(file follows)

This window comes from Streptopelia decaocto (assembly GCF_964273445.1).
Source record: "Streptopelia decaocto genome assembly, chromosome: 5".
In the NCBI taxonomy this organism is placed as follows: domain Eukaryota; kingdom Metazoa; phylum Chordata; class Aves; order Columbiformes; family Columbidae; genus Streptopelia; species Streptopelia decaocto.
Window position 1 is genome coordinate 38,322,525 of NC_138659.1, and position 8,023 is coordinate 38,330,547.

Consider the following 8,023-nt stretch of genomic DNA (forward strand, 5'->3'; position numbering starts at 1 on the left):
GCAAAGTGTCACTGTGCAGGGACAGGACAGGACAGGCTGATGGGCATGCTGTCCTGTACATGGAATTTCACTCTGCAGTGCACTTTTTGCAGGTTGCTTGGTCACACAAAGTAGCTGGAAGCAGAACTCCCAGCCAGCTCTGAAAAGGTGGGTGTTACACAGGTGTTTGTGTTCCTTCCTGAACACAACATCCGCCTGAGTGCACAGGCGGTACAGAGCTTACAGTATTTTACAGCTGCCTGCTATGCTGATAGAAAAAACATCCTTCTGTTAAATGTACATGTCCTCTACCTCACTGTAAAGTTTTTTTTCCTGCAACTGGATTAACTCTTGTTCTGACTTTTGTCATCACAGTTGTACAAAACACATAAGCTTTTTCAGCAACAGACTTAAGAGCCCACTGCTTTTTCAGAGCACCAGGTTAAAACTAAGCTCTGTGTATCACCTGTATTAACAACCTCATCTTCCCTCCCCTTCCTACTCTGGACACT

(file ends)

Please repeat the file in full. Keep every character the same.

This window comes from Streptopelia decaocto (assembly GCF_964273445.1).
Source record: "Streptopelia decaocto genome assembly, chromosome: 5".
In the NCBI taxonomy this organism is placed as follows: domain Eukaryota; kingdom Metazoa; phylum Chordata; class Aves; order Columbiformes; family Columbidae; genus Streptopelia; species Streptopelia decaocto.
Window position 1 is genome coordinate 38,322,525 of NC_138659.1, and position 8,023 is coordinate 38,330,547.

Consider the following 8,023-nt stretch of genomic DNA (forward strand, 5'->3'; position numbering starts at 1 on the left):
GCAAAGTGTCACTGTGCAGGGACAGGACAGGACAGGCTGATGGGCATGCTGTCCTGTACATGGAATTTCACTCTGCAGTGCACTTTTTGCAGGTTGCTTGGTCACACAAAGTAGCTGGAAGCAGAACTCCCAGCCAGCTCTGAAAAGGTGGGTGTTACACAGGTGTTTGTGTTCCTTCCTGAACACAACATCCGCCTGAGTGCACAGGCGGTACAGAGCTTACAGTATTTTACAGCTGCCTGCTATGCTGATAGAAAAAACATCCTTCTGTTAAATGTACATGTCCTCTACCTCACTGTAAAGTTTTTTTTCCTGCAACTGGATTAACTCTTGTTCTGACTTTTGTCATCACAGTTGTACAAAACACATAAGCTTTTTCAGCAACAGACTTAAGAGCCCACTGCTTTTTCAGAGCACCAGGTTAAAACTAAGCTCTGTGTATCACCTGTATTAACAACCTCATCTTCCCTCCCCTTCCTACTCTGGACACT